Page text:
Last edited by 440roadrunner (2008-01-11 05:55:06)

Re: The magnificently modified Canon FL 28mm project

hmmm im soaking front 2 elements and 3rd and 4th elements of a 35-80mm Canon EF lens i bought for $35 AUD from a pawn shop in methylated spirits in the sun... hoping to get rid of the fungus.. (cant see anyway to get them apart).. hopefully i can get rid of the fungus somehow and then let the elemetns sit and drain of metho... i might drill a hole in the side that connects them tomorrow and clean it with a cotton bud + metho and real seal it with sticky tape (thats how it was sealed under the zooming ring.. just uber thick sticky tape..)
Canon 30D, Olympus G.Zuiko 50mm f/1.4, Olympus E.Zuiko 135mm f/3.5, Seimar 135mm f/2.8, Tamron 200mm f/3.5

Re: The magnificently modified Canon FL 28mm project

More positive progress this afternoon.    I put the modified  (original Canon) retainer ring onto the Nikon adapter BACKWARDS   which caused the two to act as a tight, self centering device.  Drilled through both,  and tapped for the smallest local screws I could buy a tap for--2-56

Drilling through the two rings:

Using the nonpowered drill press to keep the tap perpendicular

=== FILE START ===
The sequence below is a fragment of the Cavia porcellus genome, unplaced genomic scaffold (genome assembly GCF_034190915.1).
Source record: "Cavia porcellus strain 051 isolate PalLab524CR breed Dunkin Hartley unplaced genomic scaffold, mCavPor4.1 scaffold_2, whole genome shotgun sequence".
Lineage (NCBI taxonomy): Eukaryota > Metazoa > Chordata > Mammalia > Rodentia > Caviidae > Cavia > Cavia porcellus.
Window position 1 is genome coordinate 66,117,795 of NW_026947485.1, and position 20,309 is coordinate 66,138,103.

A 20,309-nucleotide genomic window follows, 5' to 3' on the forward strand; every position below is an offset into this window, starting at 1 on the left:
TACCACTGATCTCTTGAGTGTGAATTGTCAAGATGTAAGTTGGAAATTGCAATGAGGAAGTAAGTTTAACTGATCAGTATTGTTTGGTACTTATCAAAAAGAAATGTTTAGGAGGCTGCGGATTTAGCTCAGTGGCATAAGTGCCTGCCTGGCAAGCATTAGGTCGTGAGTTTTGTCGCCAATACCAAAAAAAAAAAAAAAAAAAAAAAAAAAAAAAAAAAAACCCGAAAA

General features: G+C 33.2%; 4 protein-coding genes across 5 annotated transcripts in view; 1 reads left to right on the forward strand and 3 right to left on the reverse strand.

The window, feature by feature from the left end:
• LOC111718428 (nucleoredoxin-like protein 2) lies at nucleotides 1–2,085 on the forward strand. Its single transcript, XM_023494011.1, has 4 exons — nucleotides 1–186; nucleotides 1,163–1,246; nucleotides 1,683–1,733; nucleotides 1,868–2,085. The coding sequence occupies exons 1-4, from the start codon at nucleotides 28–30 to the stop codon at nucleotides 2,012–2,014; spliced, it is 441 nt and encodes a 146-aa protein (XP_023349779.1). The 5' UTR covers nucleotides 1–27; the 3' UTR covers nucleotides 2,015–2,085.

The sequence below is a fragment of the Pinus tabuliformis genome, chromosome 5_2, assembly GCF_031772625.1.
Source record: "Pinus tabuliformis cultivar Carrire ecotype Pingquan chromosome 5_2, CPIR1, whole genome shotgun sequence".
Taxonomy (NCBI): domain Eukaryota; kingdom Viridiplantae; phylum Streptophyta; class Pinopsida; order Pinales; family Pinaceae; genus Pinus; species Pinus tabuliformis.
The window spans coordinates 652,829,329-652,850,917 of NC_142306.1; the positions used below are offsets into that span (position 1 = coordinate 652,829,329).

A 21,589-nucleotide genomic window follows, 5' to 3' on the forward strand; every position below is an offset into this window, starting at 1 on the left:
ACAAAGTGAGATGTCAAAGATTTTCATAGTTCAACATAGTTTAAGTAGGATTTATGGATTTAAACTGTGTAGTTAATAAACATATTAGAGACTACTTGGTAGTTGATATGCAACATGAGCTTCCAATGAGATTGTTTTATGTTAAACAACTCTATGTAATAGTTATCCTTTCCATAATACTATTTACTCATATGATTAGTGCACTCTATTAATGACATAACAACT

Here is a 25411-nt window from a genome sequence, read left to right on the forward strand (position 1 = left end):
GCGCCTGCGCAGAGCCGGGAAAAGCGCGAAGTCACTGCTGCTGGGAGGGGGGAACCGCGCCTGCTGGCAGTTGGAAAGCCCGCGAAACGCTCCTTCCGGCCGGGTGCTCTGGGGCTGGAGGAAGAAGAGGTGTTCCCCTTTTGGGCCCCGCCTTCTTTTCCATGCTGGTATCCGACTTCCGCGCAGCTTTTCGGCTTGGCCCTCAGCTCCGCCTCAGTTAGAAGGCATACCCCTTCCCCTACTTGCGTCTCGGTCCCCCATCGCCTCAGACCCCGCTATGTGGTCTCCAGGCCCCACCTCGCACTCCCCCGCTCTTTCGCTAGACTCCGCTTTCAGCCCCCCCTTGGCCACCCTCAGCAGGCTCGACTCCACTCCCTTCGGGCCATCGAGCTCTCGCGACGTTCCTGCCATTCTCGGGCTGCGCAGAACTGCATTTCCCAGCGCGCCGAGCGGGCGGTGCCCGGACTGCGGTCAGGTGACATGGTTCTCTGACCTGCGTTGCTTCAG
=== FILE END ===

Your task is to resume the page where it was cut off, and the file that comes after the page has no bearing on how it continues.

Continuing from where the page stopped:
The two rings finally screwed together.   the original Canon ring will be epoxied to the lens body

The new "key"  to keep the inner guts from rotating.  I took an original piece,  and squeezed it flat.  Located it carefully,  and drilled two holes for a "slip"  fit of two original screws.  All these screws do is pin the piece in place while the epoxy dries.  I have no taps this small

The major pieces.  The entire lens can be dissasembled my merely unscrewing the focus.   I BELIEVE   the focus helix's  are triple, not "quad."  This means that the threads  "start"  every 1/3 turn,  allowing some tuning on the depth of the focus elements  "back" into the body.  I spent about an hour playing with this "feature"  in order to get the original index marks to line up

The lens is now complete and "ready to go"  except for epoxying the rear adapter/ring onto the lens body.   Before I do that,  I want to get out in the light and be SURE  we have infinity.  Because this is a short lens (28mm)  and the DOF is so deep, it's really hard to tell.  I'd kinda like to have some "back focus"  to  "make sure."     Anyway,   what we have done so far will allow me to install the ring on the camera,  and hold the rest  up against  in it's final position.   With any luck, it'll be done tomorrow.

Been raining and snowing here,  so it's hard to get out and do much.  Foggy and hazy part of the time,  difficult to find good, clear, distant targets